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Question for Dave Smith

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  • Tony Gunter
    Why did Pemberton not react when informed that Wirt Adams had been ordered to Edwards by Bowen, leaving Raymond completely uncovered ? Instead, he merely
    Message 1 of 4 , Oct 3, 2005
      Why did Pemberton not react when informed that Wirt Adams had been
      ordered to Edwards by Bowen, leaving Raymond "completely uncovered"?

      Instead, he merely repeats his desire that both Edwards and Raymond be
      covered by cavalry, which seems to indicate that he was okay with Adams
      sending back to Raymond a single squadron of men.
    • William H Keene
      ... Adams indicated that he was acting on Bowen s order and that he had taken steps to provide some cover for Raymond. Pemberton was thininkg that the threat
      Message 2 of 4 , Oct 4, 2005
        --- In civilwarwest@yahoogroups.com, "Tony Gunter" <tony_gunter@y...>
        wrote:
        >
        > Why did Pemberton not react when informed that Wirt Adams had been
        > ordered to Edwards by Bowen, leaving Raymond "completely uncovered"?

        Adams indicated that he was acting on Bowen's order and that he had
        taken steps to provide some cover for Raymond. Pemberton was thininkg
        that the threat to Edwards was greater than to Raymond.

        > Instead, he merely repeats his desire that both Edwards and Raymond
        be
        > covered by cavalry, which seems to indicate that he was okay with
        Adams
        > sending back to Raymond a single squadron of men.

        Right.
      • Dan Giallombardo
        Bill, Over all of the years we ve been on different ACW boards,the depth of your knowledge nevers ceases to amaze me.---Dan ... thininkg
        Message 3 of 4 , Oct 5, 2005
          Bill,

          Over all of the years we've been on different ACW boards,the
          depth of your knowledge nevers ceases to amaze me.---Dan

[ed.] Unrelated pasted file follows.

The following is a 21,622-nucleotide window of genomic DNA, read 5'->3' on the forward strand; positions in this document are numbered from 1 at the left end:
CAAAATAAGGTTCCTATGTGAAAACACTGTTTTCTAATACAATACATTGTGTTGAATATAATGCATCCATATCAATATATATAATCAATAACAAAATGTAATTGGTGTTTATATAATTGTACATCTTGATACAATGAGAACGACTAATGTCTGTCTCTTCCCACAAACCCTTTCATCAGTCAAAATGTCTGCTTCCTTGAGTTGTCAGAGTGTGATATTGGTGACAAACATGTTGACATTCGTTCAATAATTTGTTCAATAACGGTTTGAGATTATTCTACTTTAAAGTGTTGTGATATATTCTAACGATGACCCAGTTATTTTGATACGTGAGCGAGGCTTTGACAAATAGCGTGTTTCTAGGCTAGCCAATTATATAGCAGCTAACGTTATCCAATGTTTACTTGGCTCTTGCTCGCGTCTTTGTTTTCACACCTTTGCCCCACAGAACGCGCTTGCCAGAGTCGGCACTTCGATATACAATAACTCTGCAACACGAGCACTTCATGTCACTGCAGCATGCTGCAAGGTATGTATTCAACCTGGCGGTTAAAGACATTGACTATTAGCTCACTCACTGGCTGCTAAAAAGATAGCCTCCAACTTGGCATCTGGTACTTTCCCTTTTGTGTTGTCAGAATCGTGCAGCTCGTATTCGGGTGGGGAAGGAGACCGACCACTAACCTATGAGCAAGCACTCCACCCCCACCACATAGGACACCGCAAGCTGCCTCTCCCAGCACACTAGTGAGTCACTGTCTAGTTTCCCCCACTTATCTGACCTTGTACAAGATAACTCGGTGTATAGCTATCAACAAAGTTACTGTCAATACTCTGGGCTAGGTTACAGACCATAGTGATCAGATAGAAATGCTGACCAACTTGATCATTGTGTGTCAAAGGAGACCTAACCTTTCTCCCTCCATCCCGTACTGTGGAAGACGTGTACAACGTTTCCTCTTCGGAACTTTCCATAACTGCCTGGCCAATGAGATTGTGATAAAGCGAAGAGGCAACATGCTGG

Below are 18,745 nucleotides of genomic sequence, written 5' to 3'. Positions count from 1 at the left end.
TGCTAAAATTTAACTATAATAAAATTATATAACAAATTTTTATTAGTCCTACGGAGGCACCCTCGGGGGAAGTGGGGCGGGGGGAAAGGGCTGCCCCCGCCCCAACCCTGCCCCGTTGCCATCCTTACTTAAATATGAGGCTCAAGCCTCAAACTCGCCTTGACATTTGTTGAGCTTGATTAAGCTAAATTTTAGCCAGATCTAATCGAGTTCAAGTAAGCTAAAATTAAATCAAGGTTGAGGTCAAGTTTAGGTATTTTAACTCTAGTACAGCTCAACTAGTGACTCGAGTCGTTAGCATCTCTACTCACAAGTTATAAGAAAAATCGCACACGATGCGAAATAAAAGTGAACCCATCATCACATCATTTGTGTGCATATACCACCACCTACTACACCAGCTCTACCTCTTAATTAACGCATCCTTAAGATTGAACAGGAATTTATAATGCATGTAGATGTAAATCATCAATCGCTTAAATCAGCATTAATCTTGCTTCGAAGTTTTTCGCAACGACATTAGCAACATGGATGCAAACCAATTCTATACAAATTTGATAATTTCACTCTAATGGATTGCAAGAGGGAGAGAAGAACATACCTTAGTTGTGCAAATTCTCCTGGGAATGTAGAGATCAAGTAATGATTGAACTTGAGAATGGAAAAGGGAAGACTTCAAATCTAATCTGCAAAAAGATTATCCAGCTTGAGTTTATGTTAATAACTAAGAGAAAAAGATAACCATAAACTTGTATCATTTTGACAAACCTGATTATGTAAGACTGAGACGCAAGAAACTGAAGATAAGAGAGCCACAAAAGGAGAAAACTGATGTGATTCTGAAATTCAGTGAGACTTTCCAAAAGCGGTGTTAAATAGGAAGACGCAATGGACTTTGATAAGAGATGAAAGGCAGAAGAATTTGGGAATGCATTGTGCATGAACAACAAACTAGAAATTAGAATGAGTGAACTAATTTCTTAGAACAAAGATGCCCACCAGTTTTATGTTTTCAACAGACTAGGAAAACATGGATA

--- In civilwarwest@yahoogroups.com, "William H Keene" <wh_keene@y...>
          wrote:
          > --- In civilwarwest@yahoogroups.com, "Tony Gunter" <tony_gunter@y...>
          > wrote:
          > >
          > > Why did Pemberton not react when informed that Wirt Adams had been
          > > ordered to Edwards by Bowen, leaving Raymond "completely uncovered"?
          >
          > Adams indicated that he was acting on Bowen's order and that he had
          > taken steps to provide some cover for Raymond. Pemberton was
          thininkg
          > that the threat to Edwards was greater than to Raymond.
          >
          > > Instead, he merely repeats his desire that both Edwards and Raymond
          > be
          > > covered by cavalry, which seems to indicate that he was okay with
          > Adams
          > > sending back to Raymond a single squadron of men.
          >
          > Right.
        • Tony Gunter
          ... But that is what has me scratching my head. Pemberton had explicitly ordered Adams to leave his regiment in Raymond. Why would an order from Bowen
          Message 4 of 4 , Oct 5, 2005
            --- In civilwarwest@yahoogroups.com, "William H Keene" <wh_keene@y...>
            wrote:
            > --- In civilwarwest@yahoogroups.com, "Tony Gunter" <tony_gunter@y...>
            > wrote:
            > >
            > > Why did Pemberton not react when informed that Wirt Adams had been
            > > ordered to Edwards by Bowen, leaving Raymond "completely uncovered"?
            >
            > Adams indicated that he was acting on Bowen's order

            But that is what has me scratching my head. Pemberton had explicitly
            ordered Adams to leave his regiment in Raymond. Why would an order
            from Bowen supersede an order from Pemberton? And why would Pemberton
            not blow a gasket, especially given that Adams admits that Bowen's
            order has left Raymond completely uncovered at a very critical time?

            > Pemberton was thininkg that the threat to Edwards was
            > greater than to Raymond.

            The threat was certainly greater, but the proximity of the two forces
            was such that there was very little left for cavalry to do in Edwards.
            Dillon's and Raymond were the places most in need of cavalry, one was
            left completely uncovered and the other was left so lightly protected
            that Sherman's cavalry was able to push them out of a very strong
            position with just a brief skirmish.
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